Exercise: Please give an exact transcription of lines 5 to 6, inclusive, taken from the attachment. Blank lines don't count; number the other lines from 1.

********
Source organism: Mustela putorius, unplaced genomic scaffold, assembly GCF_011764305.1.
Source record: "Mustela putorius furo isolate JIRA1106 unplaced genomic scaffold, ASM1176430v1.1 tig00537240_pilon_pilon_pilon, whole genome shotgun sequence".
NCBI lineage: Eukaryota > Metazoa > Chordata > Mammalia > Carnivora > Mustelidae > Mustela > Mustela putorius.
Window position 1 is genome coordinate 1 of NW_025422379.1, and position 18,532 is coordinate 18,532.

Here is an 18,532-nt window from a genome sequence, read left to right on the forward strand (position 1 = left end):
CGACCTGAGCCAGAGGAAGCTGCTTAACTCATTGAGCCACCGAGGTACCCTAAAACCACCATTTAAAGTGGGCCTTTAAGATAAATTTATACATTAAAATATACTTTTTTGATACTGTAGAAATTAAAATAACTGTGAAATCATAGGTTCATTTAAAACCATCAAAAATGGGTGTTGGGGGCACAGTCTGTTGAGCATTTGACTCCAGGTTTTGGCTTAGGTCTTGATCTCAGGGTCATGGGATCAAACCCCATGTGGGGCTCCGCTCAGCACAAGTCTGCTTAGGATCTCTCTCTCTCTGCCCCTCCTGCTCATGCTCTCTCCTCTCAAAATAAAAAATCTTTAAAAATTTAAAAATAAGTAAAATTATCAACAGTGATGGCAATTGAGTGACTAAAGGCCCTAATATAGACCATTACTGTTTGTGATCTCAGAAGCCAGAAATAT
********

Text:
Here is an 18,532-nt window from a genome sequence, read left to right on the forward strand (position 1 = left end):
CGACCTGAGCCAGAGGAAGCTGCTTAACTCATTGAGCCACCGAGGTACCCTAAAACCACCATTTAAAGTGGGCCTTTAAGATAAATTTATACATTAAAATATACTTTTTTGATACTGTAGAAATTAAAATAACTGTGAAATCATAGGTTCATTTAAAACCATCAAAAATGGGTGTTGGGGGCACAGTCTGTTGAGCATTTGACTCCAGGTTTTGGCTTAGGTCTTGATCTCAGGGTCATGGGATCAAACCCCATGTGGGGCTCCGCTCAGCACAAGTCTGCTTAGGATCTCTCTCTCTCTGCCCCTCCTGCTCATGCTCTCTCCTCTCAAAATAAAAAATCTTTAAAAATTTAAAAATAAGTAAAATTATCAACAGTGATGGCAATTGAGTGACTAAAGGCCCTAATATAGACCATTACTGTTTGTGATCTCAGAAGCCAGAAATAT